A Massive Reservoir Of Freshwater Was Just Discovered Offshore New England

Approximate location of the freshwater reservoir off the coast of New England

Google Maps

Scientists recently discovered a giant hidden pool of freshwater sitting offshore New England. The freshwater extends from Delaware to Massachusetts and has sat undisturbed since the last Ice Age.

Approximately 26,500 years ago Earth was covered in ice sheets. This was the Last Glacial Maximum (LGM), the largest extent of glaciation during the most previous Ice Age. At that point, much of the northern portion of the United States was covered in vast ice sheets.

Since then, Earth has slowly warmed and with it created the Great Lakes and many other smaller lakes dotting the northern portion of our country.

But what does this have to do with a sea of freshwater hidden off New England? If you can picture the last ice age, since so much ice was on top of continents in the form of ice sheets, sea level was significantly lower. Sea level was as low as 400 feet below current sea level during the last ice age. During that time, the coastlines were extended out much farther than today, exposing the continental shelf as land transitions to the ocean.

Sea level rise since the Last Glacial Maximum

Wikicommons

That area, which was above water and is now under the ocean was covered in ice as well during the last ice age. When the ice sheets began to melt on the coast of New England the freshwater seeped into the continental shelf and created a massive pool of freshwater. Gradually, that land was covered with rising sea level and now lies sitting beneath the ocean.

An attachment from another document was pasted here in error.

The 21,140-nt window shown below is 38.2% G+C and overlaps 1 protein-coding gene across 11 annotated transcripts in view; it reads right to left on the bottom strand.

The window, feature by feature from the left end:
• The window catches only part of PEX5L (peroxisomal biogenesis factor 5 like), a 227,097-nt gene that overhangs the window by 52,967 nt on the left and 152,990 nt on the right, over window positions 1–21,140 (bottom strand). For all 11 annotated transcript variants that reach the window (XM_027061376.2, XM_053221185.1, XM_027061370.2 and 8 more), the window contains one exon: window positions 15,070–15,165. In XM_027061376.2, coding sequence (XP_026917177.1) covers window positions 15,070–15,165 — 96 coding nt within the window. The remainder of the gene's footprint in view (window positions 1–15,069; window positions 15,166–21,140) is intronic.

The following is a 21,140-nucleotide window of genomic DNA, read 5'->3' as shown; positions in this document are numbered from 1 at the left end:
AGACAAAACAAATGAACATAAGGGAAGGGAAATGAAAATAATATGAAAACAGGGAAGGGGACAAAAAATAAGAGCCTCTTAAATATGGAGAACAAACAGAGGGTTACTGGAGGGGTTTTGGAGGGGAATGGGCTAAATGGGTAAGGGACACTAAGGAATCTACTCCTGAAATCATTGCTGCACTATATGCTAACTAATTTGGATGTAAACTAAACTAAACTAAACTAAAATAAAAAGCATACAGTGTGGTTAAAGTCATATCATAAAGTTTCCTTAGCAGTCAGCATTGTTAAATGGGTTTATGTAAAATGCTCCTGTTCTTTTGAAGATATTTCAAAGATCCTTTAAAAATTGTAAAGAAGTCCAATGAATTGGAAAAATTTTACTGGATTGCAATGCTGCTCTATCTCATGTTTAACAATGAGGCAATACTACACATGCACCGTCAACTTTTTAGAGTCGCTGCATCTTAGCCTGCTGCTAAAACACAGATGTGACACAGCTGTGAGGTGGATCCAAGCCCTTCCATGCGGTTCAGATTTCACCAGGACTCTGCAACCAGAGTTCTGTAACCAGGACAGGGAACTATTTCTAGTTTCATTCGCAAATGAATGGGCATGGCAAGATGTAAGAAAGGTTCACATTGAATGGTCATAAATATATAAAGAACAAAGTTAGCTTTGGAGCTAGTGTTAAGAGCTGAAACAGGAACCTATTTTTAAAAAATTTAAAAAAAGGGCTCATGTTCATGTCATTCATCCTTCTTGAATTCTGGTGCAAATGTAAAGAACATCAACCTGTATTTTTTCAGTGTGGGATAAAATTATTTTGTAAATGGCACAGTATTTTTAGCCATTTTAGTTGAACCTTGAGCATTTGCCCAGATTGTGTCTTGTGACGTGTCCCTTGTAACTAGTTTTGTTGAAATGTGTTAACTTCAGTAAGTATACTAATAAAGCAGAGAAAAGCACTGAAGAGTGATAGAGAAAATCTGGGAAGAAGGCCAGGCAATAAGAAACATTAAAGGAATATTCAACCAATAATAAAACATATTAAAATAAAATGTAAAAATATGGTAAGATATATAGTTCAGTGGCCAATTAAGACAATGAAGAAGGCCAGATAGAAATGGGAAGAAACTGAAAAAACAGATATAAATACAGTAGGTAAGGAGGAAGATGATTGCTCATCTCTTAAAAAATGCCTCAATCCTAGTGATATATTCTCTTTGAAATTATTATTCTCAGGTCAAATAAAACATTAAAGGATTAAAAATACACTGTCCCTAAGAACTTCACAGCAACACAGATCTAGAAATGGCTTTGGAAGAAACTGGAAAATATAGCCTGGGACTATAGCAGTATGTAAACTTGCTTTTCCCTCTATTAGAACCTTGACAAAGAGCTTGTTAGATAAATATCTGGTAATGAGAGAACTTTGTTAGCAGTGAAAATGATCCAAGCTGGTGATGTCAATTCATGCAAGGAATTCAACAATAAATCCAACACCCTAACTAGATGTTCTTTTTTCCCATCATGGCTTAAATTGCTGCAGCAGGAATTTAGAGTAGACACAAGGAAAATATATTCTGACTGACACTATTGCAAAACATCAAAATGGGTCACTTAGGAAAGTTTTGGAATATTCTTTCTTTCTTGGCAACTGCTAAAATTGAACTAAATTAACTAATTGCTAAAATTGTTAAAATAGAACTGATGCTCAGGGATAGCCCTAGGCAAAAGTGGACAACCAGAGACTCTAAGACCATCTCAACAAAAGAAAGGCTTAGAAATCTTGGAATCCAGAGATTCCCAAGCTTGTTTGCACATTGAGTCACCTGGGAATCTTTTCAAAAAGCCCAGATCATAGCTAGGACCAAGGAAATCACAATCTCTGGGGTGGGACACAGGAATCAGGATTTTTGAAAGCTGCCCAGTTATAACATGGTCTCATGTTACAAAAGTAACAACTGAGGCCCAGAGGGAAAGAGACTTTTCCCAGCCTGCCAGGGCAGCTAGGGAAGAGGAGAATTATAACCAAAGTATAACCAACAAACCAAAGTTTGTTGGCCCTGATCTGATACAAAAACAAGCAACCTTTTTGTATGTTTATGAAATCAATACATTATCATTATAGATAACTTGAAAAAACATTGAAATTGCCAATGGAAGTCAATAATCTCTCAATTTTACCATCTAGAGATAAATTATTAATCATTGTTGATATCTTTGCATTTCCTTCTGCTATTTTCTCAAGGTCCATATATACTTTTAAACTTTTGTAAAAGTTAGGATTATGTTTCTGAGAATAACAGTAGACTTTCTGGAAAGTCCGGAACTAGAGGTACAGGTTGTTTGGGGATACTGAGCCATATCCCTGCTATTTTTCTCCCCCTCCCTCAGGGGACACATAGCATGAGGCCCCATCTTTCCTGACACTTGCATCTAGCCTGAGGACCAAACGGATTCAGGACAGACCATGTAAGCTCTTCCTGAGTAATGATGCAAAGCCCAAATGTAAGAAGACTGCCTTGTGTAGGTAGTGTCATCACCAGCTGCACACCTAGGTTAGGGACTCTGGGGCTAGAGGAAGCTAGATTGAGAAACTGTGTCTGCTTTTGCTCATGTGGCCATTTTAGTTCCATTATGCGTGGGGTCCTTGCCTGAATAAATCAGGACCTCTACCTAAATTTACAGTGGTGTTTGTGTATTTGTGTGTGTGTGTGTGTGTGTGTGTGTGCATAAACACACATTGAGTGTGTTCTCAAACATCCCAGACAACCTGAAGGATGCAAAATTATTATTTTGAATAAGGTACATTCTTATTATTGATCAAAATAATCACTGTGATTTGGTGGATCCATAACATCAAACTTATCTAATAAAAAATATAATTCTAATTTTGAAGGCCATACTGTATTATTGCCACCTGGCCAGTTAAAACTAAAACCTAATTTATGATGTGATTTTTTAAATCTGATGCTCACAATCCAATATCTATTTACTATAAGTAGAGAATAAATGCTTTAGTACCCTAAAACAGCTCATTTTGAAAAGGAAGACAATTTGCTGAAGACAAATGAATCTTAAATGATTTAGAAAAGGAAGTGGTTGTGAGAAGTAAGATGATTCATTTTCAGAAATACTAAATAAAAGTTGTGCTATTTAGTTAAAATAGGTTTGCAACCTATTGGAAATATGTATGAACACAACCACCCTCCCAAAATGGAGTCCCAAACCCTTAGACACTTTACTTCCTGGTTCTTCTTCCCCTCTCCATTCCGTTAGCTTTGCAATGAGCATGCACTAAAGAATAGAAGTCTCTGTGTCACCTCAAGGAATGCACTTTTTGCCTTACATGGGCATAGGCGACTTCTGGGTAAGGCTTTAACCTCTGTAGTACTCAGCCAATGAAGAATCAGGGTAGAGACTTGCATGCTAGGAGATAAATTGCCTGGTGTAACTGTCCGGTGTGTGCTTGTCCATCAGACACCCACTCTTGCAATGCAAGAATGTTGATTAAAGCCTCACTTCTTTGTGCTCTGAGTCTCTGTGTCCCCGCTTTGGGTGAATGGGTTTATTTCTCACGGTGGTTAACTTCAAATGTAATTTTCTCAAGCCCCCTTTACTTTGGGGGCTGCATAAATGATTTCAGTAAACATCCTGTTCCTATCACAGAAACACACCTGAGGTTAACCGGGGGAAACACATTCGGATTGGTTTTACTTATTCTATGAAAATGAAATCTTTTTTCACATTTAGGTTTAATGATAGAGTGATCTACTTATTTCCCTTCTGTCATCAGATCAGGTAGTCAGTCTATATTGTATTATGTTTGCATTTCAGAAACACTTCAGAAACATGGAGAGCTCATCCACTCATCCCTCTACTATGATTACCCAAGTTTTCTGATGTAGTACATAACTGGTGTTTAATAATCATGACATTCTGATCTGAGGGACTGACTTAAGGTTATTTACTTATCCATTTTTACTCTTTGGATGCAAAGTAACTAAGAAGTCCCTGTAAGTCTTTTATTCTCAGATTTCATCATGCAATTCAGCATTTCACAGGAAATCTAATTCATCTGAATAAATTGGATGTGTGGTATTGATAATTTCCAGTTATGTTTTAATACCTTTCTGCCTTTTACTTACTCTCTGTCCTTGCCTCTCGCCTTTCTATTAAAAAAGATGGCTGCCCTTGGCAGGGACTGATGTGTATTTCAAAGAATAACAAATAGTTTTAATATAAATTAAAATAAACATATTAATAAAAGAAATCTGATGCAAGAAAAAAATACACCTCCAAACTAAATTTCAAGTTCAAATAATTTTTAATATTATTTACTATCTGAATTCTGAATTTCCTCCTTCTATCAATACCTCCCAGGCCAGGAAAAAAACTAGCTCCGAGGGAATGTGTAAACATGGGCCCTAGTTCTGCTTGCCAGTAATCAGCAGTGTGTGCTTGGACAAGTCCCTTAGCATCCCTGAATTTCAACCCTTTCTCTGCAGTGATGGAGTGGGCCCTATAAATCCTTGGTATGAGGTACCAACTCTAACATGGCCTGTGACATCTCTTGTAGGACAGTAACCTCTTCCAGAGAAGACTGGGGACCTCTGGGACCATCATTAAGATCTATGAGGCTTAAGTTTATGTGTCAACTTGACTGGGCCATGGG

The existence of freshwater beneath the ocean in New England was initially discovered as oil companies drilled pilot holes in the offshore and hit freshwater. However, the wells are mere pinpricks in the vast continental shelf and scientists weren't sure how extensive the freshwater was offshore.

Aquifer off the coast of New England is designated with yellow hatches, the triangles represent survey lines from the research.

Gustafson et al., Scientific Reports, 2019

Recently, scientists from Columbia University's Lamont-Doherty Earth Observatory published their research on the topic in the journal Scientific Reports. The research team used electromagnetic sensors towed behind a research ship to measure the difference in conductivity in the water below. Salt water is much more conductive than freshwater and thus the research team was looking for areas of low conductance.

They found pools of fresh and semi-brackish water extending from Delaware to Massachusettes and possibly further north. The sum total is believed to be twice the volume of Lake Ontario and stretches for hundreds of miles.

While New England is fortunate enough to have ample rain and freshwater lakes nearby, this finding could point to potential offshore freshwater pools in other parts of the country or world. In arid places such as California and the Middle East, the existence of an offshore reservoir of freshwater could be a lifeline for the people living in these areas. Continued research and testing offshore arid coasts will help to determine if similar scenarios exist elsewhere and how they may be used in the future for freshwater.

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Approximate location of the freshwater reservoir off the coast of New England